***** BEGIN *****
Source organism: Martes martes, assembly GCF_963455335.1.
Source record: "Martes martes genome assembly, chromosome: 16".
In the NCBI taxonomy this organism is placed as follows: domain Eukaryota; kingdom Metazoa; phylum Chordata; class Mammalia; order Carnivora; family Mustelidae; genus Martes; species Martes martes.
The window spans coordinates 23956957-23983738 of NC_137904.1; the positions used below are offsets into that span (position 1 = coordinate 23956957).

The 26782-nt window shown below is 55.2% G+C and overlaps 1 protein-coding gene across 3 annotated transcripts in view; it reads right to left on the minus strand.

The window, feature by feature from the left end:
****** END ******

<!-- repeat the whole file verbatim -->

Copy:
Source organism: Martes martes, assembly GCF_963455335.1.
Source record: "Martes martes genome assembly, chromosome: 16".
In the NCBI taxonomy this organism is placed as follows: domain Eukaryota; kingdom Metazoa; phylum Chordata; class Mammalia; order Carnivora; family Mustelidae; genus Martes; species Martes martes.
The window spans coordinates 23956957-23983738 of NC_137904.1; the positions used below are offsets into that span (position 1 = coordinate 23956957).

The 26782-nt window shown below is 55.2% G+C and overlaps 1 protein-coding gene across 3 annotated transcripts in view; it reads right to left on the minus strand.

The window, feature by feature from the left end: